This is when I thought about The Green-Haired Girl. I’d met her for not a second in her shop in Koenji a year earlier. She’d asked me, “Have we met before?” I replied immediately: “No.” I was burning up with a fever; I was wondering what would have happened if I’d said “Yes”. I was lying on my back, breathing in hot air and breathing out hotter air, fantasizing that that small woman with the quirky hair color and the excellent taste in pastel colors could possibly already be my best friend in the universe. This is a sort of shame that I or most people won’t admit to in casual conversation with even the best of their friends more than zero times in their lives: sometimes, I fantasize about what it would be like to be best friends with a person I’ve barely met. Illness, to me, is an occasion to languish inside such feelings until the feelings become real urges: at the tail-end of my fever, I’d find The Green-Haired Girl on mixi — Japan’s then-time Facebook contender — and I’d visit her profile enough times for her to see me in her “visitors” section and visit me back. She’d message me, asking, “Have we met before?” This time, literally, I would reply with “Yes”. Not six months later, The Green-Haired Girl and I would be the best friends in the world. It would be the best friendship I’ve ever had with anyone. Now that I am on the verge of being thirty-five years old, I can understand that it was probably the greatest friendship I will ever have with anyone.

This was a fever dream. It was a fever wish. For long enough, as I melted in and out of substance and ethereality that dark, hot, night, I fever-wished that fever wish with such intensity that it blossomed into a fever-eventuality. When the fever ended and I in fact did not die, my tiny seed of a plan to visit The Green-Haired Girl’s page on mixi went like clockwork. We did in fact become best friends. I remember that friendship every day. That best-friendship has a tremendous dark side to it. It is sad and lovely to think of that tremendous dark side. It will be so sad and lovely until the end of my life.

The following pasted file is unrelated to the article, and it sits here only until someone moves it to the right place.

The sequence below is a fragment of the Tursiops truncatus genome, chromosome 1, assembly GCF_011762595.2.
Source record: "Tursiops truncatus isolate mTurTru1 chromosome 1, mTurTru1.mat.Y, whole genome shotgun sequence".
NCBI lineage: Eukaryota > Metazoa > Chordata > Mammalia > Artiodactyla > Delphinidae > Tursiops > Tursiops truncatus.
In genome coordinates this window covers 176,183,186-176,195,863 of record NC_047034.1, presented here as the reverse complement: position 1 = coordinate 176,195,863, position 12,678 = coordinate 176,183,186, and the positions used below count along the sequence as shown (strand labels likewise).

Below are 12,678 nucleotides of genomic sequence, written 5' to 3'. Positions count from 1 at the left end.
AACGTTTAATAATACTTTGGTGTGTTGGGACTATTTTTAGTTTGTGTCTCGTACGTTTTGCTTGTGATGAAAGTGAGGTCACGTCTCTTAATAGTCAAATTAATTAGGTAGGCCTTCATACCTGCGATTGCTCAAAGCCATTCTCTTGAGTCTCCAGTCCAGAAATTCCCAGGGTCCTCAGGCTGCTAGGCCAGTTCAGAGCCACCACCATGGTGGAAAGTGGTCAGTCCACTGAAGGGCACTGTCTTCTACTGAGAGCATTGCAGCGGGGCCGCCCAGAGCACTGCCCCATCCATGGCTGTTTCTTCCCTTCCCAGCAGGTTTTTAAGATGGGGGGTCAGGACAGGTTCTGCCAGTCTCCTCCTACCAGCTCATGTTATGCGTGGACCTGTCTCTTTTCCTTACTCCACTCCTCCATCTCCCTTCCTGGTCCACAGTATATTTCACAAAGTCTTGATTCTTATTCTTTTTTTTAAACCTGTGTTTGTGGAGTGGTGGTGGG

The third morning of my kidney infection, Funako called a taxi. I could hear her talking to the taxi driver in her kitchen. It was not yet seven in the AM. I was yet feverish, and nauseous, and sweating, and broken-brained. For all I could tell, Funako was talking to the police.

“He’s very sick,” she was saying. “I’m scared. No, I’m scared for him. You’ll need to be understanding. I’ll need to apologize in advance.”

I’m not a big enough jerk to have resisted Funako’s instructions to walk downstairs and wait for the taxi. She waited alongside me in her pajama sweatpants. She had a wad of ten-thousand-yen bills in her hands. I sat down in the perfect taxi and heaved a sweaty sigh that resounded of vomit-bubbles. At the last second, Funako stuffed the bills into her pocket. She got into the taxi alongside me.

“We need to go to Asakusa Memorial Hospital, please. To the emergency room.”

Asakusa Memorial Hospital is a perfect cube. It’s perfectly clean. I’d been here a year before — Funako took me to get my ears drained because I was going deaf from an ear infection, and also throwing up pink fluid. I barely remember that experience. However, I remember that the doctor was the same old bushy-eyebrowed Japanese dude who’d talked me through the kidney infection.

The doctor took my temperature. He drew blood. He took a urine sample. He folded his hands on his knee.

“Look,” he said.

“What?” I couldn’t even look the guy in the eye. My brain was in space.

“You have a fever of 41.1 degrees celsius.”

“Okay,” I said.

Funako gasped. She covered her mouth. I now realized that Funako was in the room with me.

“That comes out to roughly 105.98 degrees Fahrenheit,” the doctor said. “You are a hair below hyperpyrexia.”

“Oh,” I said.

“What I’m saying is, you are on the cusp of the absolute limit of acceptable human body temperatures. If you let this go another twenty-four hours, you might suffer irreversible brain damage. Or worse: you could die.”